Public weighs in on dangers of driving, walking, biking on East Innes, Long streets

  • Posted: Thursday, September 5, 2013 1:01 a.m.
    UPDATED: Thursday, September 5, 2013 1:02 a.m.

SALISBURY — Local residents rated the overall appearance of North Long Street as “very poor” and said they are concerned about pedestrian safety on East Innes Street.

The opinions came Wednesday night during a public meeting to gather input for a study of the Long and East Innes street corridors.


Consulting firm Design Workshop gave the 31 participants a polling device that immediately displayed their responses to questions about concerns regarding traffic, safety, aesthetics and more on Long and Innes streets.

Most participants said they would probably walk or bike more if the roads offered features like bike lanes and crosswalks.

The most important objectives of the study for those in attendance included improving safety, better aesthetics, smoother traffic flow, less traffic congestion and more traffic safety .

People also want more street trees, less trash and better air quality.

East Innes Street, where several pedestrians have been struck by cars in the past, needs crosswalks and pedestrian signals, participants said. Drivers don’t yield to pedestrians, and the road is not safe for bicyclists, they said.

Motorists also have a tough time navigating East Innes Street, with difficulties making left turns out of a business or across traffic, they said.

Landscape architect Drake Fowler said the consulting firm is gathering information and has no preconceived ideas about what changes to make on Long or Innes. They have been looking at the streets block by block and considering crash data and problem areas, he said.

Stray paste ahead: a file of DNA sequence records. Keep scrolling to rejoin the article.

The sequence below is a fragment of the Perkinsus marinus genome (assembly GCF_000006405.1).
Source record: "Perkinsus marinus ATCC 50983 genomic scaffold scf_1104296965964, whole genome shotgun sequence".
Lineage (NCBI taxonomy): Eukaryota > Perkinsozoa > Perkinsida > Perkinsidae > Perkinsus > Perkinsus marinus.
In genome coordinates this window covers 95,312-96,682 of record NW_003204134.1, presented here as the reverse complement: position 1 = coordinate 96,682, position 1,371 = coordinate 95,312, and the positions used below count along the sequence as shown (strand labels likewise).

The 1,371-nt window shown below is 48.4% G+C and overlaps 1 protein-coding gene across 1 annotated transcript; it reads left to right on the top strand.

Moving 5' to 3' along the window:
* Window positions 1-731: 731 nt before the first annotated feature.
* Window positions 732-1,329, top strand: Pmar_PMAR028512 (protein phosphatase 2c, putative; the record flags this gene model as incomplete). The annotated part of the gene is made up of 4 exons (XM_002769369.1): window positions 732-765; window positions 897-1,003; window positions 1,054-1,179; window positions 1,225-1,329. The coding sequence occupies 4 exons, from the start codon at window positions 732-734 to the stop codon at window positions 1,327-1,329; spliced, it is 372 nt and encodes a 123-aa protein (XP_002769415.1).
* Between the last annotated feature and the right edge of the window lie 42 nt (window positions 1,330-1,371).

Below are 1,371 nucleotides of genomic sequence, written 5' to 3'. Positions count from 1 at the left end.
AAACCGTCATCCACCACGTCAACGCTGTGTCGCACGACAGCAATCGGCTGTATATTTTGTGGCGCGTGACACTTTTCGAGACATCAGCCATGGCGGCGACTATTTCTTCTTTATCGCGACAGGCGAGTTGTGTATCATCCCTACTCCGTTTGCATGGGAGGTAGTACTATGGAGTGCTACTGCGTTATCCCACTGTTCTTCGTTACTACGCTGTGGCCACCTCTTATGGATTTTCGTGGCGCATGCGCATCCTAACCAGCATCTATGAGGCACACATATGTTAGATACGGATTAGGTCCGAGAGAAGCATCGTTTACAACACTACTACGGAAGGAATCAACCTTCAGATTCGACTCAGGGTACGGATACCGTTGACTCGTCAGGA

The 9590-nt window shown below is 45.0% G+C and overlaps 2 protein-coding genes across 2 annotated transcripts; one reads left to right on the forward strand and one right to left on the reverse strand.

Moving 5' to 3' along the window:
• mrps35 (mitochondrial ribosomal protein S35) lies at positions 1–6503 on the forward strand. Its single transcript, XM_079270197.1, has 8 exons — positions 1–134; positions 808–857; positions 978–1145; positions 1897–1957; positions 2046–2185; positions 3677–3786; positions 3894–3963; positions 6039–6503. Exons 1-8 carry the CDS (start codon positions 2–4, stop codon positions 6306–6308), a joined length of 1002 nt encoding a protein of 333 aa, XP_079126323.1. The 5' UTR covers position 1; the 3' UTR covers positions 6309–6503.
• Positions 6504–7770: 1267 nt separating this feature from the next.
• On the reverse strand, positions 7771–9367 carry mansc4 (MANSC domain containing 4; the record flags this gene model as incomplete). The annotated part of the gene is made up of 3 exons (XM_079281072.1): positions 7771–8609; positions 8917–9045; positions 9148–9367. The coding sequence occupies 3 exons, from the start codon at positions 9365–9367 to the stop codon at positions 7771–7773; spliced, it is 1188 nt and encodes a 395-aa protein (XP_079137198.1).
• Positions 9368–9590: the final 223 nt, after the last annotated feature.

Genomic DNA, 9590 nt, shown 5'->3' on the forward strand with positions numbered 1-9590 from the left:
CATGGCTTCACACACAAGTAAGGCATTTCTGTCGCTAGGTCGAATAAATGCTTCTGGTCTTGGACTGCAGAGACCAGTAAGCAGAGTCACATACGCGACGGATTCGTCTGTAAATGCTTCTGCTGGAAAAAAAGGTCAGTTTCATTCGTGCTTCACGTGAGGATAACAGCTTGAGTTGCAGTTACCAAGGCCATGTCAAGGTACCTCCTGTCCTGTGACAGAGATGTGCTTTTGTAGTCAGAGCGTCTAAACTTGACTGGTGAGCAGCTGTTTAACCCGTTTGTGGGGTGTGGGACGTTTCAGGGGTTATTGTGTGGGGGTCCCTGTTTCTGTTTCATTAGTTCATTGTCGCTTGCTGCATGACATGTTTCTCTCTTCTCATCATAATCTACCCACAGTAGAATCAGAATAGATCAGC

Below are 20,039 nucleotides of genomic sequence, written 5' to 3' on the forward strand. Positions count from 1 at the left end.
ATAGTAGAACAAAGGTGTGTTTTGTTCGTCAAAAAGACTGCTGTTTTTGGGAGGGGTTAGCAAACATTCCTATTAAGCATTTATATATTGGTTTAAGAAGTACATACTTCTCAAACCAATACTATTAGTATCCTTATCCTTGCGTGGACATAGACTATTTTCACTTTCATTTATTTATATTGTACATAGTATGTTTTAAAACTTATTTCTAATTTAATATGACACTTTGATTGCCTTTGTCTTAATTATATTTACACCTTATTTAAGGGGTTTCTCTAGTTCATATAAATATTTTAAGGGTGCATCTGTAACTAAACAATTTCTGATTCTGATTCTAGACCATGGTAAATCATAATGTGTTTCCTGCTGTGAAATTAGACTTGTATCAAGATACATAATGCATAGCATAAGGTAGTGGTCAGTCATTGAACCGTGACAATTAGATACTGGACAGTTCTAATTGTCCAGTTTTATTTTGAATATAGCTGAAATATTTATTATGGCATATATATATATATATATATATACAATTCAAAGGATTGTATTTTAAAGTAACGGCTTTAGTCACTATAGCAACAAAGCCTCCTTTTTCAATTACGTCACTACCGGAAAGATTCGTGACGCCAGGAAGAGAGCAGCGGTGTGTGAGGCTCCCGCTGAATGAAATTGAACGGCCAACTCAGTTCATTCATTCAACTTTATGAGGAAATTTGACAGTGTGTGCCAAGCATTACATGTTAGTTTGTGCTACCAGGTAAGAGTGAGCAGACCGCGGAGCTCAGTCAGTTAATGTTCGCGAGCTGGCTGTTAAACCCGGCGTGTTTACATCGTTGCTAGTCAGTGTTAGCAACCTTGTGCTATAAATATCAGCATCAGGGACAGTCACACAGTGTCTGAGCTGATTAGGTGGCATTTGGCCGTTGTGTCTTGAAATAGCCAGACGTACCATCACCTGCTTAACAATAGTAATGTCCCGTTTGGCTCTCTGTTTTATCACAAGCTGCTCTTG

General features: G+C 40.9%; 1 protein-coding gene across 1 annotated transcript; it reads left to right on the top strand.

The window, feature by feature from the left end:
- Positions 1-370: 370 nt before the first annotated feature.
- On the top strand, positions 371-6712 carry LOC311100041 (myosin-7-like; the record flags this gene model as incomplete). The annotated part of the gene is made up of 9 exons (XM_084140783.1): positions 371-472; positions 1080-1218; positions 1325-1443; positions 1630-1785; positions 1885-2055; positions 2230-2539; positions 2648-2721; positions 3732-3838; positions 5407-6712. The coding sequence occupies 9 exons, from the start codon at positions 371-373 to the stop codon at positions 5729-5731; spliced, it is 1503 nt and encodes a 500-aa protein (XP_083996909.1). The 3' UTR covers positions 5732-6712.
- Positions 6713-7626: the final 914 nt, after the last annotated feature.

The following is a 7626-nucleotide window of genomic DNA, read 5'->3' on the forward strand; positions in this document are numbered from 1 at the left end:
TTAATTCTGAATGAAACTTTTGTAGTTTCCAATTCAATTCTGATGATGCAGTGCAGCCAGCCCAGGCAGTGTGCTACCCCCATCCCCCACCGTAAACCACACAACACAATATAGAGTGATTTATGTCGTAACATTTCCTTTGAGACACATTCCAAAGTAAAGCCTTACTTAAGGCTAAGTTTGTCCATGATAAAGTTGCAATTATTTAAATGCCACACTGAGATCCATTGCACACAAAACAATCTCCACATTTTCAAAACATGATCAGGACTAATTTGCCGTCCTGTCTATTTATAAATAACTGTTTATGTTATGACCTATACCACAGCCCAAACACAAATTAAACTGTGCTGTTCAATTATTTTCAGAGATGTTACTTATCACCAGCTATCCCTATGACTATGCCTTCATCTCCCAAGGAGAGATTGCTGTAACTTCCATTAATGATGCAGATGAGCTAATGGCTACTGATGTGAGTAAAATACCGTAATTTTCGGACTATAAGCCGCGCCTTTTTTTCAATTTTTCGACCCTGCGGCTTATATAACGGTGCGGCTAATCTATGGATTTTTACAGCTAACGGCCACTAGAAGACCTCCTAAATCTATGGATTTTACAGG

Eventually, they will host a design charrette to come up with alternatives, then bring those back to the public for feedback. In the past, ideas for the roads have included narrowing Long Street to two lanes of travel with a turn lane or median and bike lanes, as well as allowing left turns at the Square — the corner of Innes and Main streets.

The study is dubbed “Complete Streets” because it will take into consideration more than just cars, Fowler said.

“When we think about designing a street, we need to think about all modes of transportation on the street,” he said.

That includes pedestrians, bikes and buses, he said.

“With good design, all of those modes can be handled in the proper way, where everyone feels like they are getting where they need to go in a safe way,” Fowler said.

Ultimately, City Council would have to approve major changes like a median or left turns at the Square.

Salisbury City Council in July appointed 16 people to a study committee to look at traffic and safety issues along Innes and Long. Eighty percent of the funding for the $120,000 study is coming from the Cabarrus-Rowan Metropolitan Planning Organization and 10 percent from N.C. Department of Transportation. The city is picking up the remaining 10 percent, or $12,000.

Contact reporter Emily Ford at 704-797-4264.

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